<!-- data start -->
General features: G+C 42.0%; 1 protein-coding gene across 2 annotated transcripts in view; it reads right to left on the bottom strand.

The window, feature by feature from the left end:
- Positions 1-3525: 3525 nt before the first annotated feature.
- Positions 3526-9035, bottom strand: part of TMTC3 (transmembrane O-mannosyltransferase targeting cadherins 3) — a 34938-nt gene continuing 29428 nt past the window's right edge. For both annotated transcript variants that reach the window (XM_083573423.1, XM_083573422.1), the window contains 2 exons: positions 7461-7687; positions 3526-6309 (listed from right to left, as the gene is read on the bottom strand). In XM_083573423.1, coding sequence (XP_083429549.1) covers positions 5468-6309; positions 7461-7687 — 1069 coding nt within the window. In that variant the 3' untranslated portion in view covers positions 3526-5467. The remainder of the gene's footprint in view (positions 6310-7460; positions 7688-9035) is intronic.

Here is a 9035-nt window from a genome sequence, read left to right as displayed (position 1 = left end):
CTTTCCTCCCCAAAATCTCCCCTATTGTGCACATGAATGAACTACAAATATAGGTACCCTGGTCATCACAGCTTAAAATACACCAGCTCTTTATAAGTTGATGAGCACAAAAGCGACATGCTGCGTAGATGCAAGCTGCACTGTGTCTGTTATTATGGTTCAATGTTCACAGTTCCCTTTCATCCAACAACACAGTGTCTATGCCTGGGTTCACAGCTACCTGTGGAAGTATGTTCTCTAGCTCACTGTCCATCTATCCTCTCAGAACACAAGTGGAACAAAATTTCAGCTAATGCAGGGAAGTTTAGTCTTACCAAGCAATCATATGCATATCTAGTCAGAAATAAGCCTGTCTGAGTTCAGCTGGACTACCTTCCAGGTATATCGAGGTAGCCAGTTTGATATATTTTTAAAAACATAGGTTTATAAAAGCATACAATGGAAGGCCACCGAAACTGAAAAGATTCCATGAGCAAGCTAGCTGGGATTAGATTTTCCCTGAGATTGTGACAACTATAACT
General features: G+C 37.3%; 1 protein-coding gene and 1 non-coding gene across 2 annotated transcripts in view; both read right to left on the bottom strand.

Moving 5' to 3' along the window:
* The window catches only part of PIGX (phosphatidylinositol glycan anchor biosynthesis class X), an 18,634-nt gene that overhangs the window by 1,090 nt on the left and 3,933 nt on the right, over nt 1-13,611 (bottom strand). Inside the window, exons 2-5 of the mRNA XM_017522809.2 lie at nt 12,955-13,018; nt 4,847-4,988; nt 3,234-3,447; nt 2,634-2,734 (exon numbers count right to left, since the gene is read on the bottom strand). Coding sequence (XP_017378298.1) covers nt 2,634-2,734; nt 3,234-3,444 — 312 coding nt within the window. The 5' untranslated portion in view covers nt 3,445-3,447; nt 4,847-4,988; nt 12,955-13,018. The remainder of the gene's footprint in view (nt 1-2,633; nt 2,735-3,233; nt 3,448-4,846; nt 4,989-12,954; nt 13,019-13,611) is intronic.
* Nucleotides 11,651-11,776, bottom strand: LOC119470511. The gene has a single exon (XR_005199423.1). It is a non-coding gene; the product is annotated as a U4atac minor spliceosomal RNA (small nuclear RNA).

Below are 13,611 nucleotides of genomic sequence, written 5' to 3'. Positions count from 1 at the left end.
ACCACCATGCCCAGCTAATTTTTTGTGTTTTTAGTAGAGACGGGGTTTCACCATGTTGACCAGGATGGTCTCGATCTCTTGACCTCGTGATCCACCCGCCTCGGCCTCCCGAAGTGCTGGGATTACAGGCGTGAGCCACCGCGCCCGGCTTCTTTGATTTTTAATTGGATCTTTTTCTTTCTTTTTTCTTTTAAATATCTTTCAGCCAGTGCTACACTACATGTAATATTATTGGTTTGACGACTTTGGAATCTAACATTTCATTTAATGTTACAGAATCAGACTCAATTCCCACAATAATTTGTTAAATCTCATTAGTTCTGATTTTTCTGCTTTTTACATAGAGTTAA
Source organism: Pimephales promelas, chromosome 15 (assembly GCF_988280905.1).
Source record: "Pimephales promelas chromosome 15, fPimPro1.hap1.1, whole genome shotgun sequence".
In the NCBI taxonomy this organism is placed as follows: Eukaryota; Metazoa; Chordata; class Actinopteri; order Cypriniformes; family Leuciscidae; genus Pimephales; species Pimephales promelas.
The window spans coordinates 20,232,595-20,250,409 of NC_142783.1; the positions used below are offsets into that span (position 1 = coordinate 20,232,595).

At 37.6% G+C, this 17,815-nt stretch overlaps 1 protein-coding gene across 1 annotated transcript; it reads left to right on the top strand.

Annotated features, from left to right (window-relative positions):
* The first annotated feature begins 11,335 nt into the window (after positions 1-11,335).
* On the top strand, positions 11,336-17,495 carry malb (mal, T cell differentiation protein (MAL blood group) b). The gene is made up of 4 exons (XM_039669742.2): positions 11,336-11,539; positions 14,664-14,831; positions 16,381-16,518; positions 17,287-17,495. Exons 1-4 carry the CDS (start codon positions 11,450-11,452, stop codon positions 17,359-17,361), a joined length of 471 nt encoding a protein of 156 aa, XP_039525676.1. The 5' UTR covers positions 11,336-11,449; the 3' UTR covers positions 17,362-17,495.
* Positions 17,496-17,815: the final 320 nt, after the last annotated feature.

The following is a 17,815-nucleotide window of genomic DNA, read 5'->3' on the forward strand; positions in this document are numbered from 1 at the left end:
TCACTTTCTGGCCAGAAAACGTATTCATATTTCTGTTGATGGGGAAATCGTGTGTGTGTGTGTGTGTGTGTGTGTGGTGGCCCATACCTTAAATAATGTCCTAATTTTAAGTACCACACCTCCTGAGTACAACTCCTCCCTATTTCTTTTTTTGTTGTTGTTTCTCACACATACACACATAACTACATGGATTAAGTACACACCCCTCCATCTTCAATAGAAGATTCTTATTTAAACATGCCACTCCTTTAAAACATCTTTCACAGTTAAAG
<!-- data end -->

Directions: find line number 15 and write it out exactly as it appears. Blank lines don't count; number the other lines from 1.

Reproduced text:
In the NCBI taxonomy this organism is placed as follows: Eukaryota; Metazoa; Chordata; class Actinopteri; order Cypriniformes; family Leuciscidae; genus Pimephales; species Pimephales promelas.